What’s Next for Real Estate

In 1987, when the stock market took a dive and people were looking for a place to put their money to work, real estate was almost peaking and providing a high return on investment. It happened again, in 2000 and 2001, when the stock market crashed and people started to take their money out of the stock market and invest in real estate. The next opportunity for this to occur will be the next drop in the stock market. What would happen if there were a major stock market correction in 2017? It could spark a significant shift in investments back into real estate. When that occurs, we will see another peak for real estate that will go even higher than the 2006 peak. See the figure below for a graphical depiction of the real estate cycle.

The Real Estate Cycle graphic

Figure 1. The Real Estate Cycle

If the peaks of the last two real estate cycles were in 1988 and 2006, and the cycle is 18 years long, then the next peak will be in the year 2024. I believe that this peak will be driven by inflation. In addition, the following 9-year business cycle (previously discussed in this blog) will peak about 2023, and that will affect the real estate cycle (the recession phase of the business cycle always negatively impacts the real estate cycle). The real question is, since the next inflation peak will not occur until 2036, what else will drive real estate prices back down? As you have already seen in the stock market section, I believe that the stock market will be booming at that time, and money – always seeking the highest returns – will move from real estate to stocks.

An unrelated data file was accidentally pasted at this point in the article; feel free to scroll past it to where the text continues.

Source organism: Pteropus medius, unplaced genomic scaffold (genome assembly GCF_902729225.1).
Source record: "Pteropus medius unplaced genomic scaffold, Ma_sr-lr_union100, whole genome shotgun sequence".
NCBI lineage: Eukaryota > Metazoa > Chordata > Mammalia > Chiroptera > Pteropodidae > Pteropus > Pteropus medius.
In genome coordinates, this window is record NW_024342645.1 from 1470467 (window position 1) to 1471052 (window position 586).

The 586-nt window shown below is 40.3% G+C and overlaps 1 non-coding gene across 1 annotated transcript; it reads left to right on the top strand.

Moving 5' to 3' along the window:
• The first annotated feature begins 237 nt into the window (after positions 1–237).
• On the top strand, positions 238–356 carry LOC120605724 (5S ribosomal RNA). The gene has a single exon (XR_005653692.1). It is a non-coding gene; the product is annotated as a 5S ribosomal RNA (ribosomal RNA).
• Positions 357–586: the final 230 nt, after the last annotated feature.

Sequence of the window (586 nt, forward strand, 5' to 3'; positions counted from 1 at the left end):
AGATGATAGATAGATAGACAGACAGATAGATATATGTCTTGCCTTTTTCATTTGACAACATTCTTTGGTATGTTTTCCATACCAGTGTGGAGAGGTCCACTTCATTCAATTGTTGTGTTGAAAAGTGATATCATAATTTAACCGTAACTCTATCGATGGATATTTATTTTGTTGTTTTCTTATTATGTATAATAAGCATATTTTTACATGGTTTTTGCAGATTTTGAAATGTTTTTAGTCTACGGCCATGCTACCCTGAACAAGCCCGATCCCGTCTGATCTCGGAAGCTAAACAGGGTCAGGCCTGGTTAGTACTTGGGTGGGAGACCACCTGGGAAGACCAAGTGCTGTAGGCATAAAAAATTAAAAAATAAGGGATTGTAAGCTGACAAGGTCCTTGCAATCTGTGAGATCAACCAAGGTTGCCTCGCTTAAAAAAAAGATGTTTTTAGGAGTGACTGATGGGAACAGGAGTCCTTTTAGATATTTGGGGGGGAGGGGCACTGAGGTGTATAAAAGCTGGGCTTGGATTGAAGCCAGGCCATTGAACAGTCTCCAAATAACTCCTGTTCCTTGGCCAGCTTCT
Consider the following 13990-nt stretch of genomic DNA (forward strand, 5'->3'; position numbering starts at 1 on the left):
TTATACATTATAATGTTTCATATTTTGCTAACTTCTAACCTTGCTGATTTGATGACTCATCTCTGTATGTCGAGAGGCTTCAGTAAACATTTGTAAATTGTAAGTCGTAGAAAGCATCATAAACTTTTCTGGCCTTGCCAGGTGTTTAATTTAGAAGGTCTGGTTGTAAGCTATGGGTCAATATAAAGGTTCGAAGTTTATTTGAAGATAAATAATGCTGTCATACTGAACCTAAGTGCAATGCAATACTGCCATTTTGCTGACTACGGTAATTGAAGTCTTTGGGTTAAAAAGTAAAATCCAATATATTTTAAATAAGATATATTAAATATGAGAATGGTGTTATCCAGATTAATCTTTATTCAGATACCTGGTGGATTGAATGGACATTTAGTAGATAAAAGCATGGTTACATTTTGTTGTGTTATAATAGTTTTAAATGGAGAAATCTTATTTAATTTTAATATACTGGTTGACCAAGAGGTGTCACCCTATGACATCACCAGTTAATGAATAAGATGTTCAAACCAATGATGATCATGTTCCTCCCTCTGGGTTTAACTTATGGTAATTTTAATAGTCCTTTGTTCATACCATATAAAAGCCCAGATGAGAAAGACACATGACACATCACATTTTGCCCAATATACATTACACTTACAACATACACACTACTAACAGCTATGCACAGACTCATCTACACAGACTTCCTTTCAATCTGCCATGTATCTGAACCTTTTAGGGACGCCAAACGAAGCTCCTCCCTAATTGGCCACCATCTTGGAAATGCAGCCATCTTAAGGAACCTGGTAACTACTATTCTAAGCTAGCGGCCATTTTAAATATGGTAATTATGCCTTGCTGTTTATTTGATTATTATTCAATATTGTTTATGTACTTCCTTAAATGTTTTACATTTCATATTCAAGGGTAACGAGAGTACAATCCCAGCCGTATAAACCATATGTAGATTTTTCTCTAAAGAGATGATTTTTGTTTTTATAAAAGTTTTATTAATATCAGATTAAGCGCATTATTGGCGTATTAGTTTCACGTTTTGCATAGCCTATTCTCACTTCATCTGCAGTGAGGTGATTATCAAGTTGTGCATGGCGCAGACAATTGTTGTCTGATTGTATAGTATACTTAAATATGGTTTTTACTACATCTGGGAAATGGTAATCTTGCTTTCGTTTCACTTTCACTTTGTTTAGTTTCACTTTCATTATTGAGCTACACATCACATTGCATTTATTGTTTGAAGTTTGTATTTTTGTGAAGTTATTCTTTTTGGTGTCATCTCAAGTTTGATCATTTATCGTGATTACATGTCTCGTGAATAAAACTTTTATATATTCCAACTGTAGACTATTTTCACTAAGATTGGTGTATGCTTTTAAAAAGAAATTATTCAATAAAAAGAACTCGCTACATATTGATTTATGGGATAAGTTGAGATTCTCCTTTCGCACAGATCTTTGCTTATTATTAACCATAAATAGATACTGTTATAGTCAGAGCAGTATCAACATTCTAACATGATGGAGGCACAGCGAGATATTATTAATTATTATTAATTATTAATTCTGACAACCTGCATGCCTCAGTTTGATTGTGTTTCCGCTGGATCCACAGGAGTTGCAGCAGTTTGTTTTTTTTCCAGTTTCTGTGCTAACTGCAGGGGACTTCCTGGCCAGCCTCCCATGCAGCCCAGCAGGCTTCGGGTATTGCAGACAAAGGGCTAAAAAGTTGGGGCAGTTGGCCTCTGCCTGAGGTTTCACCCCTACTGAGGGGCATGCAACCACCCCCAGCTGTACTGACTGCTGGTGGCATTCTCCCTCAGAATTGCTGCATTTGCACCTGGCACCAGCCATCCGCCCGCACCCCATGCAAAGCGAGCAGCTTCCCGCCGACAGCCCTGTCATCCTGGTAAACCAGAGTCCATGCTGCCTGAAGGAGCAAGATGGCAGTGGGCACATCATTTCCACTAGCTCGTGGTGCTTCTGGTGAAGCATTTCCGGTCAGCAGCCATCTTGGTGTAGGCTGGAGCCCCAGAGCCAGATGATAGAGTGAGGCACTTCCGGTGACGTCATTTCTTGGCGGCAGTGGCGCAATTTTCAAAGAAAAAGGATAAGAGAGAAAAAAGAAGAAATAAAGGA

The next driving factor for real estate prices will be inflation. As inflation goes higher, the value of hard assets – gold, commodities, and real estate – will rise. I have already defined the cycle for inflation as being the 54-year Kondratieff cycle; the upward portion of that cycle is starting or will be starting soon. The inflationary cycle, like a rerun of the 1970s, will put pressure on real estate prices throughout the country and probably in the rest of the world. This is good news for the millions of property owners who are currently underwater on the value of their properties – their mortgage obligations are larger than the current value of the properties. Hopefully, most of those people have refinanced to a fixed-rate mortgage, because interest rates, like inflation, have only one way to go – up!

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